From the moment you pass through puberty, your reproductive system comes on line in earnest, and with this transition can come problems with pelvic pain. Though many women experience pelvic pain during their menstrual cycles (cramping), 15% of women in their childbearing years in the United States report pelvic pain that lasts for six months or more.
At Women’s Clinic of the Rio Grande Valley, Dr. Fernando Otero and our team have considerable experience helping women navigate every stage of their reproductive lives. From puberty to menopause and beyond, we’re here to help with any issues that may arise, including pelvic pain.
Here’s a look at some of the potential causes of pelvic pain and what you can do to find relief.
As mentioned, many women experience a few days of cramps during their monthly cycles, which is perfectly normal as the uterus sheds its lining. If your cramps are debilitating enough to keep you from your daily activities and/or they last for more than just a few days, this isn’t normal, and we advise you to have us check it out. This is especially true if your cramping is accompanied by heavy bleeding.
Endometriosis affects 11% of women between the ages of 15 and 44 in the US, which means it’s a fairly common reproductive problem. With endometriosis, the lining of your uterus grows outside the organ, often draping itself over your ovaries, outer uterine wall, Fallopian tubes, and connective tissues.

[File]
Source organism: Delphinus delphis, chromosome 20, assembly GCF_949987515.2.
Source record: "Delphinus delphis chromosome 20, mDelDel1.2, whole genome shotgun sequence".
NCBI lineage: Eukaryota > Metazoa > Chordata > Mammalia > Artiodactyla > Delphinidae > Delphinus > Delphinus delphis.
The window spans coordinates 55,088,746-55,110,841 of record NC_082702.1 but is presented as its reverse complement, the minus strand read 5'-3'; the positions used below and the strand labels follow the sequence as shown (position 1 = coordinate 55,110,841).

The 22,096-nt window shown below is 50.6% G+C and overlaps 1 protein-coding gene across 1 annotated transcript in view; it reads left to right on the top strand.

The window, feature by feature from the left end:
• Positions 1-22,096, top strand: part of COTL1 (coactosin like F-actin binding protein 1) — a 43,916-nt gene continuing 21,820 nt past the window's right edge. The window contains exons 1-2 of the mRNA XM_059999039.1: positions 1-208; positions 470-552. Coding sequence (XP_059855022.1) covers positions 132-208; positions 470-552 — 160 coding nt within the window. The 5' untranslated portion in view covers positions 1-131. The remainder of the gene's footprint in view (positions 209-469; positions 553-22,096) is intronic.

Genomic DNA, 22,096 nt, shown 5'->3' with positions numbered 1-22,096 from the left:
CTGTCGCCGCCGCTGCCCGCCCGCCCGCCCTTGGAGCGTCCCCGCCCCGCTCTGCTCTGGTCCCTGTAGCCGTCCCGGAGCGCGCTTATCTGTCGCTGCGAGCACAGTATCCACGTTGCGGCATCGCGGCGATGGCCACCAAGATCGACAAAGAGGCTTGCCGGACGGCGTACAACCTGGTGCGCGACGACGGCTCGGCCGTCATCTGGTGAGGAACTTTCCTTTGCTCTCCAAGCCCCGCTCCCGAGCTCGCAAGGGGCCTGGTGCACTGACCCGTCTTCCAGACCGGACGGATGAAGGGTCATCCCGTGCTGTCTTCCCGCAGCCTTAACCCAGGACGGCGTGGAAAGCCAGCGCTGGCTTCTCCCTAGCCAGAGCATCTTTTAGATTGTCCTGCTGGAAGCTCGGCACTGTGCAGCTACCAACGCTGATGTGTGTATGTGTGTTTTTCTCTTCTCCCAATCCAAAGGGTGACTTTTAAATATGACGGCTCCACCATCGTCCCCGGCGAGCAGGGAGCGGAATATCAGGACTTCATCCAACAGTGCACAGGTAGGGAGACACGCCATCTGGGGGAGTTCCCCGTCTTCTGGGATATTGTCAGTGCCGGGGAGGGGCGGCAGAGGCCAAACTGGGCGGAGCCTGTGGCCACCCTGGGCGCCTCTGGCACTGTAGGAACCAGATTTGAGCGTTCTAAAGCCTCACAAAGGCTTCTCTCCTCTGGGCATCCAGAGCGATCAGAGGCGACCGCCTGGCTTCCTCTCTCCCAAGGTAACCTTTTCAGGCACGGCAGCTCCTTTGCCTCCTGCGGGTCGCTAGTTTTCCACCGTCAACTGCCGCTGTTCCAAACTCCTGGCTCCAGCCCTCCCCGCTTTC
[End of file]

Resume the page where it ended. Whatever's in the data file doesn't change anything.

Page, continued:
As your monthly cycles come and go, this lining acts as if it were inside your uterus, thickening to receive a fertilized egg and then trying to shed itself when none arrives. Unfortunately, when the lining is outside your uterus, it has nowhere to go, which can lead to adhesions and pelvic pain, especially during your periods.
Up to 80% of women during their childbearing years develop uterine fibroids. In most cases, the growths are harmless, and you’re likely not even aware of their existence. In other cases, the fibroids can grow large or numerous enough to create symptoms, including pelvic pain. This pain may come and go with your menstrual cycles, and you may also feel it during intercourse.
Another indicator of problematic uterine fibroids is a feeling of fullness in your abdomen, which doesn’t quite qualify as pain.
If you have a sexually transmitted infection that goes untreated, it can lead to pelvic inflammatory disease. The hallmarks of pelvic inflammatory disease are:
If you’re experiencing any of these issues, you’d do well to have us check you out so that we can treat the underlying infection as quickly as possible.
Numerous conditions can lead to pelvic pain as well as more that we don’t cover here. The bottom line is that ongoing pelvic pain isn’t normal, and you should come in to see us so that we can perform an extensive evaluation of the problem using advanced diagnostic tools like imaging.
Once we identify the problem, we can get you on the road to relief.
If you’d like to put an end to your pelvic pain, please contact one of our two locations in McAllen or Edinburg, Texas, to set up an appointment.